Why does gender pay gap still exist today?

It’s 2020 and women are still underpaid compared to men. So, what is gender pay gap and why does it remain an issue in the workforce?

Gender pay gap is the disparity between male and female earnings and is a problem that affects even the most accomplished females. It is the result of many factors such as pay discrimination, bias and occupational segregation. Additionally, different groups of women experience differing gaps in pay.

Read on why gender pay gap still exist and what you can do to help close the gap.

Identify your company’s pay gap

Having a gender pay gap can impact your ability to attract and retain female talent. Businesses should conduct a gender pay gap analysis and examine the pay policies at every level to identify whether a pay gap occurs at your company. By assessing whether there is a payment discrepancy between males and females in the same role; you’ll be able to determine who is underpaid, how it happened, and ensure there’ll be fairness among your employees. If there’s a pay gap, you should adjust accordingly and make recommendations to top management on eliminating processes that perpetuate unintentional pay disparities.

Improve transparency around pay

According to the World Economic Forum, gender parity will not be attained for 99.5 years; however, there are certain things you can do to bridge the pay gap in your company. An effective way to reduce pay inequality is by improving transparency around salary with an upfront approach on the salary range on offer when the job is first advertised. When there’s a pay range for each position, instances of pay discrepancies for people in identical roles with comparable levels of experience will be less likely. If salaries between both genders are unequal on entry in a company, it becomes harder for women to “catch-up”. Thus, by looking at the market rate and using measurable factors in setting salaries, you’ll be able to eliminate bias.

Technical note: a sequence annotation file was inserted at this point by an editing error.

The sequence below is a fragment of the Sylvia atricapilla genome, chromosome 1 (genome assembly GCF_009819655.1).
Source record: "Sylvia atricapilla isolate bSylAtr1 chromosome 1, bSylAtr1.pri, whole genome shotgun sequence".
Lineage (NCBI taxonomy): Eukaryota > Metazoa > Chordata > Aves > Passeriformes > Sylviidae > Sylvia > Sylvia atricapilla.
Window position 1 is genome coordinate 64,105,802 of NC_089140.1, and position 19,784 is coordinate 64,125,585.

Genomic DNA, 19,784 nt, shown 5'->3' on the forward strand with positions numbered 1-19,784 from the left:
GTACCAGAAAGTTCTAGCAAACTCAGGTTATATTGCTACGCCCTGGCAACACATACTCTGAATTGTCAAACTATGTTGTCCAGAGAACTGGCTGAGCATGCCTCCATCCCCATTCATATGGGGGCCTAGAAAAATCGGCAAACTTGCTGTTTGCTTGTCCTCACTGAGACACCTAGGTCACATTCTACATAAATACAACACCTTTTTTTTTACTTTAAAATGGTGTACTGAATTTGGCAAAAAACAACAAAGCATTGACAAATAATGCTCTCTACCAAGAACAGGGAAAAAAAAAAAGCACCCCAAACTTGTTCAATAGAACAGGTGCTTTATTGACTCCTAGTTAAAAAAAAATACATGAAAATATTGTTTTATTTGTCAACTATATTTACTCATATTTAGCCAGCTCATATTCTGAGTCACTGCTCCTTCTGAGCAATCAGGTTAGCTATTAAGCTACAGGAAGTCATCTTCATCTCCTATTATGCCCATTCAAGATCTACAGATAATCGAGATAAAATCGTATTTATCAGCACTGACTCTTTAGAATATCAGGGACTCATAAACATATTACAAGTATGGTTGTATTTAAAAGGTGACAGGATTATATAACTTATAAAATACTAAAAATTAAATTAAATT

Overcome unconscious gender bias

Unconscious bias plays a significant role as barriers to women’s career advancement by disadvantaging them for career opportunities, promotions, pay raises, and mentorship. Having structured hiring and promotion protocols extends equal opportunities to both men and women and is crucial in minimising the impact of unconscious gender bias. By putting in place best practices, employees will be more likely to think the system is fair for everyone and only the deserving employees are considered for promotions. This creates a culture of trust and ensures employees and potential hires form a positive view of your company. As Sheryl Sandberg and Rachel Thomas said in The Wall Street Journal, “When you take bias out of the equation, women will finally get the equal chance they’ve always deserved. Everyone will.”

The motherhood penalty

The motherhood penalty describes the difficulties many women face in the workplace after having children such as hiring, salaries, promotions, and perceived competence. Research group Third Way found that women lose 4% of hourly earnings on average for each child they have while men earn 6% more. Companies can tackle the motherhood penalty by offering benefits that help women balance family and work by providing professional support and pathways to leadership. Creating parental guidelines that help attract and retain your best talent encourages parents to share childcare responsibilities, and addresses equality in the workplace. When parents feel supported in the workplace, everyone is given an opportunity to decide the role they play at work and home.

Closing the gender pay gap goes a long way in hiring, promoting and retaining your female employees. By identifying and rectifying the issues that women face in the workplace, you’ll be making headway in preventing gender pay gap to occur in your company. Overall, it’ll help boost your company’s reputation, recruit the best female talent and position your employees to maximise their contributions to the company.

 

We’ve released our Women in the Workplace global report, which highlights leaky female pipelines, imposter syndrome, and lots more.


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